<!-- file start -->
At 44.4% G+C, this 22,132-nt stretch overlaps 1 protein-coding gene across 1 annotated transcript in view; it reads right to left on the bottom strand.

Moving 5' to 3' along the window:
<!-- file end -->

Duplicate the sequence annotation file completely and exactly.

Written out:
At 44.4% G+C, this 22,132-nt stretch overlaps 1 protein-coding gene across 1 annotated transcript in view; it reads right to left on the bottom strand.

Moving 5' to 3' along the window: